3. Does it help protect your portfolio with ongoing demand for its products, dividends, or otherwise compelling risk management? Does it pay a dividend, which is not only compensation for the risk you are taking as an investor, but an implied promise from management that it will do what it says?

Each of these points are odds-eveners – for lack of a better term – that help you avoid Gambler’s Ruin by exploiting weaknesses that take away the advantages of size and scale enjoyed by the big boys.

They’re also winning characteristics that shift the house odds in your favor. You won’t be going to the tables with a maximum loss in mind, to use a Vegas analogy, but, instead, with a winner’s mentality.

How to Grow Your Pile of Chips Going Against the Pros

Every chance you get to bend the rules to your advantage equals higher potential returns.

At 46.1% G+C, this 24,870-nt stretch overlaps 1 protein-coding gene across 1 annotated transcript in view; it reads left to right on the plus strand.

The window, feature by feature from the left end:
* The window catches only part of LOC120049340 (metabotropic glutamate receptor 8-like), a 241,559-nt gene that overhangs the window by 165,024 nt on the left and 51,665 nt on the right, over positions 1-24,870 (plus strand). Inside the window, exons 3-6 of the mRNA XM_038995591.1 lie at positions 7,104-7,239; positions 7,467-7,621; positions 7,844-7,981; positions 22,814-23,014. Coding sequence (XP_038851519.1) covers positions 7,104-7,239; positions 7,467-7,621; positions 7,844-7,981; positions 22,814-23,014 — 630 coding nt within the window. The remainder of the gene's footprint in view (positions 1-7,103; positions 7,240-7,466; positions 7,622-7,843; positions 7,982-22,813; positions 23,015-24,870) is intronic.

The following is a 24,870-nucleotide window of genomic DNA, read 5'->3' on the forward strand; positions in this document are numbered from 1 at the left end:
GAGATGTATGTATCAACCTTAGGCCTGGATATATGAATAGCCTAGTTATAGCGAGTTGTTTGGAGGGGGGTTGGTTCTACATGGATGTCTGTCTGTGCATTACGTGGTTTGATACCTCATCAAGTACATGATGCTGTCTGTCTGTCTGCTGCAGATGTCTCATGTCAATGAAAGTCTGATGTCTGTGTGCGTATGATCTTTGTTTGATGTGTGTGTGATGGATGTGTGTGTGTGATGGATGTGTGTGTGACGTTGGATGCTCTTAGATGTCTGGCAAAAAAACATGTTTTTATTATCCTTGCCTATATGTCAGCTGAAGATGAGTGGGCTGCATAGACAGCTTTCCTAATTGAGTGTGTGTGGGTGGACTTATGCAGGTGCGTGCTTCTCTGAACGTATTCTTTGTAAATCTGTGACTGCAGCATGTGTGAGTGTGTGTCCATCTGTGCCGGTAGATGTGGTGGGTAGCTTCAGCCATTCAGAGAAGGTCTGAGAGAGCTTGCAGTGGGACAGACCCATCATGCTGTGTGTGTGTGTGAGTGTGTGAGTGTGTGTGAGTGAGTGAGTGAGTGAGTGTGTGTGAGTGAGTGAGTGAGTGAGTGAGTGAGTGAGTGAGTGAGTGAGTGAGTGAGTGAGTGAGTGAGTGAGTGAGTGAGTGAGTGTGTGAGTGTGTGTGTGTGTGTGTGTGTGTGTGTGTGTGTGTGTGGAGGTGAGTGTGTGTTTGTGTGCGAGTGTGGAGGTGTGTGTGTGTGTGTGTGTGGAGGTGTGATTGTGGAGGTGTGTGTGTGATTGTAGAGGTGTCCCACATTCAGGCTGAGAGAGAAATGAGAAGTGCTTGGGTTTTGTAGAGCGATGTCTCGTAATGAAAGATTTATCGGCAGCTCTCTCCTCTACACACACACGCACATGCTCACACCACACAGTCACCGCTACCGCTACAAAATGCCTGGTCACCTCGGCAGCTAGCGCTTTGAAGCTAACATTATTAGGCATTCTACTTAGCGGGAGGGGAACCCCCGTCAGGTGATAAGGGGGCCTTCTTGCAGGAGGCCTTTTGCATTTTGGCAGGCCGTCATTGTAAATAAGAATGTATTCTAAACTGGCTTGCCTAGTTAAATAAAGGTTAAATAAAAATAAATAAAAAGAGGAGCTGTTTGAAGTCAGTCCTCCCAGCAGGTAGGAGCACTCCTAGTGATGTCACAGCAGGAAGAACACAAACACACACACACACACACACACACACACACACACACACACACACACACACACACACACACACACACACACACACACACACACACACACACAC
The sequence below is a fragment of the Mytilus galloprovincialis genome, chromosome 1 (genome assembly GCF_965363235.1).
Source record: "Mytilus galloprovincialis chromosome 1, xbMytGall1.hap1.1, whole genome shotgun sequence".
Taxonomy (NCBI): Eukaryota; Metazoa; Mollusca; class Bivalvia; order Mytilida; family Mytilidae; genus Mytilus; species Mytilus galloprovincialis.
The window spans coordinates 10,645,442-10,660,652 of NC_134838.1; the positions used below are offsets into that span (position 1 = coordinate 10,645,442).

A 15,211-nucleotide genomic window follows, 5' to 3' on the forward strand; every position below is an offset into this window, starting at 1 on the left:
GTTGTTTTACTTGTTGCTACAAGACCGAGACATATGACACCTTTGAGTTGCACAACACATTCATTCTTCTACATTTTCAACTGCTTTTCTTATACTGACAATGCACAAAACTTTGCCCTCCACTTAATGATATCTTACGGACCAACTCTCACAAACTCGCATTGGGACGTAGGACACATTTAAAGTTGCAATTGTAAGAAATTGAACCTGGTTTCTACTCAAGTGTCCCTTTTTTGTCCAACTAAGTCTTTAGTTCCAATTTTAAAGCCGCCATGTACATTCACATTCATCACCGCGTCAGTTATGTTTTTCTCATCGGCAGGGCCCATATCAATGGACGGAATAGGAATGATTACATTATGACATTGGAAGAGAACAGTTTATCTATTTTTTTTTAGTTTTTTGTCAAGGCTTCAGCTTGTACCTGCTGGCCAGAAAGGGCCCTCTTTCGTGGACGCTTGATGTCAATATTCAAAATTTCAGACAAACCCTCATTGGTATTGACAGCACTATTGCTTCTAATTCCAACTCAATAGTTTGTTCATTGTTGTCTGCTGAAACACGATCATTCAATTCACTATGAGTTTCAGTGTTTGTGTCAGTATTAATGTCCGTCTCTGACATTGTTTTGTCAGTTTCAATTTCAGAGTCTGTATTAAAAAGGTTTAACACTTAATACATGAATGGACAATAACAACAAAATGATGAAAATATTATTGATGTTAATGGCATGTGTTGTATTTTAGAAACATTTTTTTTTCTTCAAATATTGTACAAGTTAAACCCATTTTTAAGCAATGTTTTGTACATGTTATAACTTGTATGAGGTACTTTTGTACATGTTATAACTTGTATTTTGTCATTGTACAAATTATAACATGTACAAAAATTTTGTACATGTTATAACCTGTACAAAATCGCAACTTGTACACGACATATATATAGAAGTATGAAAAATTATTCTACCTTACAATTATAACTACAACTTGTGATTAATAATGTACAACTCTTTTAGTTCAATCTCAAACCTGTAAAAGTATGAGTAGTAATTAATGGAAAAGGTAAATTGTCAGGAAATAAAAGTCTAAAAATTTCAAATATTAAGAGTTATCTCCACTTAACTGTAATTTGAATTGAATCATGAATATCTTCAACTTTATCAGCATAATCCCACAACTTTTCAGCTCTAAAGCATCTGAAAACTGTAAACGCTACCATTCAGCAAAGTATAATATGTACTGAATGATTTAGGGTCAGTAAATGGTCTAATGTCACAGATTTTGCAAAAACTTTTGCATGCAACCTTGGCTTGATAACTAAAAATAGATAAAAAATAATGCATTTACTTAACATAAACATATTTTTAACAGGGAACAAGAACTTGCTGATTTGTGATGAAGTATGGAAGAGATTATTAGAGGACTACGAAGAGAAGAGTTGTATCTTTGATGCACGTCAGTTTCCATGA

But… but… Wall Street’s big boys have a nearly infinite pile of chips and computers…

Yes, they do.

Even so, you can even the odds.

Institutions are very “name driven,” but they are hampered by their size. Very few individual investors are. Think about it: they just can’t waltz in a pick up a cool million shares of Microsoft, for example.

As a result, institutions are likely to wait until everybody is selling, then begin picking up shares of quality companies on big down days. These big traders are especially active at or near big bottoms or market tops because that’s when they’re likely to get the biggest bang for their buck and the price they want without moving the markets.